For example, in this study, we have eight sensors placed as follows:
Before collecting data for the movement of interest, you must collect data with the subject in a known, calibration pose. The calibration data will be used by OpenSense to register the IMUs to the OpenSim model. The subject's pose during the calibration data collection must, as closely as possible, match the (editable) default pose defined by the model. You can standardize a simple static pose for each subject by using simple measurement equipment, like a goniometer.
In our example, the calibration pose is a neutral pose where the hips, knees, and ankles were at (or close) to 0 degrees.
IMU sensor systems, like Xsens and APDM, typically provide features that perform sensor fusion, time syncing, and data interpolation for missing entries. The current version of OpenSense assumes that this pre-processing has already been performed and that you are inputting processed rotation matrices.
Once you have collected data and prepared it (i.e., compiled IMU-based orientations for calibration and movement trials), you must convert it to OpenSim's file format and associate it with an OpenSim model. Data from IMUs can be in various formats: a single file with numbered sensor names (e.g., APDM) or multiple files with sensor-specific numbering (e.g., Xsens). Upon import, OpenSim will create a single, time synced, Storage (.sto) file format for orientations, converting the rotation matrices into quaternions.
In this example, we will be using data from an Xsens system that has been processed and exported to an Xsens text format. You can find this data in the IMUData folder. Each Xsens sensor is represented by a single text (.txt) file with time histories of the internal sensor data.
To read your data, you first need to create a file that lets OpenSense know which sensor is associated with which body segment in the Model. In our example, this file is called myIMUMappings.xml. You can open and edit this file in any text editor. In this settings/XML file you specify the following information:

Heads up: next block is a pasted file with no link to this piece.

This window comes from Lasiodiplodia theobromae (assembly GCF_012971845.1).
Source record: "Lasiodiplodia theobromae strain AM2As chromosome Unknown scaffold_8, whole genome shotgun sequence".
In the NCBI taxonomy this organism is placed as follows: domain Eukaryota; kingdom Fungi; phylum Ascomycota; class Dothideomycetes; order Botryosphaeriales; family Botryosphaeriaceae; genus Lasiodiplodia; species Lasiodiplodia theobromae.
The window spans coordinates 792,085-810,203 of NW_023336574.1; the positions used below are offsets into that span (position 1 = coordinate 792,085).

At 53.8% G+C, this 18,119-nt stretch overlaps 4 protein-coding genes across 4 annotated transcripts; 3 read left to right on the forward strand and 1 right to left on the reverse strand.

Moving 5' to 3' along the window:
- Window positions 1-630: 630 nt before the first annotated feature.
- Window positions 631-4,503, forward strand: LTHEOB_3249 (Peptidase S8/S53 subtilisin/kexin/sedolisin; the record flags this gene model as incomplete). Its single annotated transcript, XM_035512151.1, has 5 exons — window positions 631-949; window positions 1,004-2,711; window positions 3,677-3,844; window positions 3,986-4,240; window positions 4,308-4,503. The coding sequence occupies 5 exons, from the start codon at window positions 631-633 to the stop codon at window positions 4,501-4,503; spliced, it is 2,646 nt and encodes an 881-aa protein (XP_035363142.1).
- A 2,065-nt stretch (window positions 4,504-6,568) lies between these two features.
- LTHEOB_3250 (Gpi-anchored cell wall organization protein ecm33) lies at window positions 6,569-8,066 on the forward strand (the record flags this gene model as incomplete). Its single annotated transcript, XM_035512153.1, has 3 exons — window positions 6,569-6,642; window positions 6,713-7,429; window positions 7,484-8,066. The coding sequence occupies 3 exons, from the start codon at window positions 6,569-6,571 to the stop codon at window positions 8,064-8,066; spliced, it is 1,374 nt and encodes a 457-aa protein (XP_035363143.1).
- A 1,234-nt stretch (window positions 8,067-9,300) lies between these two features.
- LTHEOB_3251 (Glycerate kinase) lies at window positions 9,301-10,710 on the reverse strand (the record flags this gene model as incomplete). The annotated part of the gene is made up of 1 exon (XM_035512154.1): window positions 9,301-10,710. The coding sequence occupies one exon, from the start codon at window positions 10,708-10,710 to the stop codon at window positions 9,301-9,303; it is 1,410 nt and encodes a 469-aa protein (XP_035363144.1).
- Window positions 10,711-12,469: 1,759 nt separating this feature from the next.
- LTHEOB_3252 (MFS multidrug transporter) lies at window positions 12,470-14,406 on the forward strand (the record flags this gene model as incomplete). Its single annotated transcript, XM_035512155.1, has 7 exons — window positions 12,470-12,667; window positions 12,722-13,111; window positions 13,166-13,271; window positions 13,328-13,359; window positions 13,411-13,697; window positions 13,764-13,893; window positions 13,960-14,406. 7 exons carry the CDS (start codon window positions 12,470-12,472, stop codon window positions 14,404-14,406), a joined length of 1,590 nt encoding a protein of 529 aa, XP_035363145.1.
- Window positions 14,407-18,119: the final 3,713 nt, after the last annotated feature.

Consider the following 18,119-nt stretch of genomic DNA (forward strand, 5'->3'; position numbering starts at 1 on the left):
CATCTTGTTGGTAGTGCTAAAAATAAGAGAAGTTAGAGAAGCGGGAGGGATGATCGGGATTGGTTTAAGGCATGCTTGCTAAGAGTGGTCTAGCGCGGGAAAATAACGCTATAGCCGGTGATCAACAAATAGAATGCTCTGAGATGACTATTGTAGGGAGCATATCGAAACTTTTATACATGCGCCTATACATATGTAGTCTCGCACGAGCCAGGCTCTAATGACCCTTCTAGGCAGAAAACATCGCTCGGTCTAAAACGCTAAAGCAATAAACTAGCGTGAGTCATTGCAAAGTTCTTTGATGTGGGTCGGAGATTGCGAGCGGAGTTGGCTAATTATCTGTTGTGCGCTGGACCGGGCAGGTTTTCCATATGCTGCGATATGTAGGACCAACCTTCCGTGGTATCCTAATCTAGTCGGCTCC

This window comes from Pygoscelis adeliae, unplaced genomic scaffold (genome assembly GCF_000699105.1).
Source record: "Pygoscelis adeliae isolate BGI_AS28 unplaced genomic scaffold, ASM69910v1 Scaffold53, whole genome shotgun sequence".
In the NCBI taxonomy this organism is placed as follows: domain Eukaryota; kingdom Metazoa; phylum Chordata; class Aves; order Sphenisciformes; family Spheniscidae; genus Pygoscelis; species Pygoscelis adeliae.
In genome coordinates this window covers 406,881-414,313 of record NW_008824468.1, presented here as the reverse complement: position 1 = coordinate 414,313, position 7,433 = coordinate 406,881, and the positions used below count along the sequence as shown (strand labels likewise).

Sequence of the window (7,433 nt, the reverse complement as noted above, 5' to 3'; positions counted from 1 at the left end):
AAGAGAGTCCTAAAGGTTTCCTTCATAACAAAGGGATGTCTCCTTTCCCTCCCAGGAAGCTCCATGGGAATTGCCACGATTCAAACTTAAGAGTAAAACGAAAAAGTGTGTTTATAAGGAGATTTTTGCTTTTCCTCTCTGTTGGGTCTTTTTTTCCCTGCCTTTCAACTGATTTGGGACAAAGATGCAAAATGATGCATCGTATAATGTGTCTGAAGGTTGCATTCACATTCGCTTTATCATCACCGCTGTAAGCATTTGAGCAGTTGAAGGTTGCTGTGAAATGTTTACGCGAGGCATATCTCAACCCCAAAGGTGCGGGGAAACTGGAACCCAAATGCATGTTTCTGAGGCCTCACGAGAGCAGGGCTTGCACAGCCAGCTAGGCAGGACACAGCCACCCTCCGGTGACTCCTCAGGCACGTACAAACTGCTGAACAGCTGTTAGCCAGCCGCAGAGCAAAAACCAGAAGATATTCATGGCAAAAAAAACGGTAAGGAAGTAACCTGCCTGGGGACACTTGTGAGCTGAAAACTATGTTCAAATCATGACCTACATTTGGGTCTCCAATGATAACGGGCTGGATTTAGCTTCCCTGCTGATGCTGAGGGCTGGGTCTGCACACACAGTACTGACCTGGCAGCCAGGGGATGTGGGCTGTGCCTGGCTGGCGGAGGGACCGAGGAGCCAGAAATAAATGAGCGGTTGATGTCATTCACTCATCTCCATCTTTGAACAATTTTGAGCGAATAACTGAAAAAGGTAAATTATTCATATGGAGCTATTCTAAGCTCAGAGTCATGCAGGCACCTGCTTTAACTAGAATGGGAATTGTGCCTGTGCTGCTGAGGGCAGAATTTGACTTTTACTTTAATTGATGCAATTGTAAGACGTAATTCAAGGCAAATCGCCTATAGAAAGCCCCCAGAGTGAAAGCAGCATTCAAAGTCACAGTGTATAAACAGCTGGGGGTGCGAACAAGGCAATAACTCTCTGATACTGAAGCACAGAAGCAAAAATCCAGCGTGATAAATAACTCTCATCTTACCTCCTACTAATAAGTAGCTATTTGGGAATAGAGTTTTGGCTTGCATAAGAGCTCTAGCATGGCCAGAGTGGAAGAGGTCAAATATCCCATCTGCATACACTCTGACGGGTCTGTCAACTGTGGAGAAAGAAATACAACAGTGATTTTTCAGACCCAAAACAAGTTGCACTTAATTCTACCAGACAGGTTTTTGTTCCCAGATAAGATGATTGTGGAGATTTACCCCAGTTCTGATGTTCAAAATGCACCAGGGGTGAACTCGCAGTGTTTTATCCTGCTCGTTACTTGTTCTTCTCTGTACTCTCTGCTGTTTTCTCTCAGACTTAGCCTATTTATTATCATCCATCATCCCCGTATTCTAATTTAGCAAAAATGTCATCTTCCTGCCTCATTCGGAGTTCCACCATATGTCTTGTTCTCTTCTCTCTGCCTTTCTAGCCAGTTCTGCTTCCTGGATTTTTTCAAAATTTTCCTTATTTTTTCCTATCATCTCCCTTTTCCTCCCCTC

Each IMU sensor is represented as a Frame in an OpenSim Model, where a Frame is an orthogonal XYZ coordinate system. When you read in your data, OpenSense will find the appropriate IMU frame in your model (based on the mappings XML file) or create an IMU Frame, if it doesn't already exist. OpenSense uses a naming convention where we expect the sensor to be named as <bodyname>_imu. For example, the OpenSim model has a right femur body called femur_r, therefore the IMU sensor must be called femur_r_imu.
The IMU reader then creates a storage file with the orientation data for each sensor, where each column in the storage file is named according to the frame in the corresponding OpenSim model.
To read your data into OpenSense from the command line, use the following steps.
>> opensense -ReadX IMUData/ myIMUMappings.xml
Since we are working with Xsens data, we use the -ReadX option (read Xsens data). We next provide the directory where the IMU sensor data is (IMUData) and then the name of the local IMU Mappings file (myIMUMappings.xml).
Running this command line call will generate an orientations file called <trial_name>_orientations.sto (<trial_name> is defined in your myIMUMappings.xml file) in your OpenSenseExampleFiles folder.
The next step is to calibrate the IMUs to an OpenSim model.
The OpenSense Calibration step takes an OpenSim Model and the IMU calibration data and finds the initial orientations of the IMU Frames (i.e. offsets) relative to the OpenSim body segments. We provide a basic algorithm for calibration or you can also create your own methods of calibration by developing your own algorithms (in C++ or via scripting) to compute a default pose and/or the transforms of the IMU sensors.
To use OpenSense's calibration, you must provide an OpenSim Model in the calibration step. In our example, we are using the Rajagopal (2015) model. As noted above, on data read, either your Model should have IMU frames attached that correspond to the name_in_model specified in Step Two, or if you use our assumed naming convention (<bodyname>_imu), the calibrate step will add IMU Frames to the model as long as there is a corresponding body segment with a matching <bodyname>.
OpenSense calibration assumes that the pose of the subject in the calibration data matches the default pose of the model. In our example, the calibration pose is with the pelvis, hip, knee, and ankle at neutral, so we did not need to make any adjustments to the model's default pose. If you use a different pose, you can edit the pose of the input in the OpenSim GUI, through scripting, or in XML (see Coordinate Controls and Poses to learn how to edit the default pose through the OpenSim GUI).